IBM’s software development arm Rational has revamped its development platform to make it easier to track the progress of software development projects and meet increasingly complex compliance requirements.
In March, Rational kicked off a major effort to integrate IT governance tools into its service orientated architecture (SOA) products.
That drive continued last week with the unveiling of major upgrades to 12 components of Rational’s Software Development Platform, several of which specifically aim to improve governance of software development.
IT Governance covers a range of areas from security and reporting accuracy around software development to compliance with company, industry and government regulations. Rational claims IT managers have struggled to keep tabs on development projects as ever more complex compliance requirements are imposed on them.
But many developers see the recent focus on IT governance as little more than an added burden, an attitude Rational’s general manager Daniel Sabbah has little sympathy for.
“Get over it. You’re going to have to deal with it. We had to deal with it internally,” he says.
The presence of increased government regulation alone was making IT governance an essential element of the software mix, says Sabbah.
“We have no other choice. If you’re in avionics or the financial sector, you’re affected by the [Federal Aviation Authority] or Sarbanes-Oxley,” he points out.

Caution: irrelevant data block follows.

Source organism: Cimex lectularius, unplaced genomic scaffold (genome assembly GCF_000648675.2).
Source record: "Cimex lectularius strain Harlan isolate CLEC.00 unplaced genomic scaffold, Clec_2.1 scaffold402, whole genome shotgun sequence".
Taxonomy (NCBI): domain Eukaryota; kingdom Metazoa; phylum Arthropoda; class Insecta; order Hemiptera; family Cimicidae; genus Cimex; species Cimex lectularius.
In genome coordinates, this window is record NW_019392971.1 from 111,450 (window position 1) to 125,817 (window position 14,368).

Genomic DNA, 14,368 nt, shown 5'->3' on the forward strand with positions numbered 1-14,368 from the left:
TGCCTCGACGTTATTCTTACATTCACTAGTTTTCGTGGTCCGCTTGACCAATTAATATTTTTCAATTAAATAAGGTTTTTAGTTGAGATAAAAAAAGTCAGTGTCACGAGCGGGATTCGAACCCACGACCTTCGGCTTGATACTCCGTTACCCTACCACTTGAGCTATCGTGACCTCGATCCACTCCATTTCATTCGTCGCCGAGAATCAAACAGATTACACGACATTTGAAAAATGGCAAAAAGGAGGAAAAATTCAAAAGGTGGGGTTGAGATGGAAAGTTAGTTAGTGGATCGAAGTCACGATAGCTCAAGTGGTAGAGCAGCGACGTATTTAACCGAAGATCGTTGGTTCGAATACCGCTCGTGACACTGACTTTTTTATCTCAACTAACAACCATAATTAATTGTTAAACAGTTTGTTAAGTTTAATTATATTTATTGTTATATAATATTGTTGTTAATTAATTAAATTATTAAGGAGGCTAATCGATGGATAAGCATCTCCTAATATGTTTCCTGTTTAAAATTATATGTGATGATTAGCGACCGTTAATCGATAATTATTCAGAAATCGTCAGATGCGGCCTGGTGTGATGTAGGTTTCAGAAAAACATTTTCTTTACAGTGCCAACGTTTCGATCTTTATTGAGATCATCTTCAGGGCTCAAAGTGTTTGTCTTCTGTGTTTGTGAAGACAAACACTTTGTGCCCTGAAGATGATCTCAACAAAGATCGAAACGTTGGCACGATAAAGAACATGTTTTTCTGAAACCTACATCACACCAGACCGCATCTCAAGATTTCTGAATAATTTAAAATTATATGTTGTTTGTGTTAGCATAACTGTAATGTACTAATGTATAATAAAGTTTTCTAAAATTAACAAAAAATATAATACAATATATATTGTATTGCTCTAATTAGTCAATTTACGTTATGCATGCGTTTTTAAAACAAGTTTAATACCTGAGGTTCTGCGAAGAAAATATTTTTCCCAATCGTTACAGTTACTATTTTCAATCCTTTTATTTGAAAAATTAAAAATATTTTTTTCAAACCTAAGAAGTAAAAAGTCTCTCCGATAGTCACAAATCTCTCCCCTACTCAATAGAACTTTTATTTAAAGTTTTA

“They’re impacting how we work together [on software].”
Sabbah says there is “zero tolerance” in today’s business environment for executives who don’t meet their quarterly financial reporting criteria, because their audit requirements are “written on a napkin”.
“I don’t look good in orange,” he says, referring to the string of executives who have ended up in prison due to financial scandals that went undetected because of poor corporate governance policies.
But it hasn’t taken Enron-like scandals for New Zealand companies to seriously consider IT governance. Faced with local regulation and increasingly subject to international compliance through the forces of globalisation, New Zealand IT managers are increasingly paying attention to governance issues.
Rational rival Compuware recently opened an office in Wellington, sensing strong demand for IT governance software.
In Rational’s case, its ClearQuest 7 software suite, released this month, will offer improved workflow management tools so that project managers can better track software development across an organisation, through the software’s lifecycle. There is also extensive scope in the software for compliance and audit reporting.
Other overhauled Rational tools focusing on governance include software asset management tool Clearcase 7; IBM Rational RequisitePro 7, for tracking document requirements, and Team Unifying Platform, new software that combine’s Rational’s lifecycle management tools.
Rational wheeled out a number of major customers at its developer conference in Orlando, Florida, to sing the virtues of IT governance software. Rainer Ersch, a principal engineer at medical equipment maker Siemens, says Rational lifecycle management software, including the use of e-signatures and deployment tracking, was essential to Siemens’ substantial hardware business.
“Without this functionality, our products would not meet [Food and Drug Administration] approval and therefore would not go to market,” says Ersch.
Griffin attended the Rational developers’ conference in Orlando as a guest of IBM.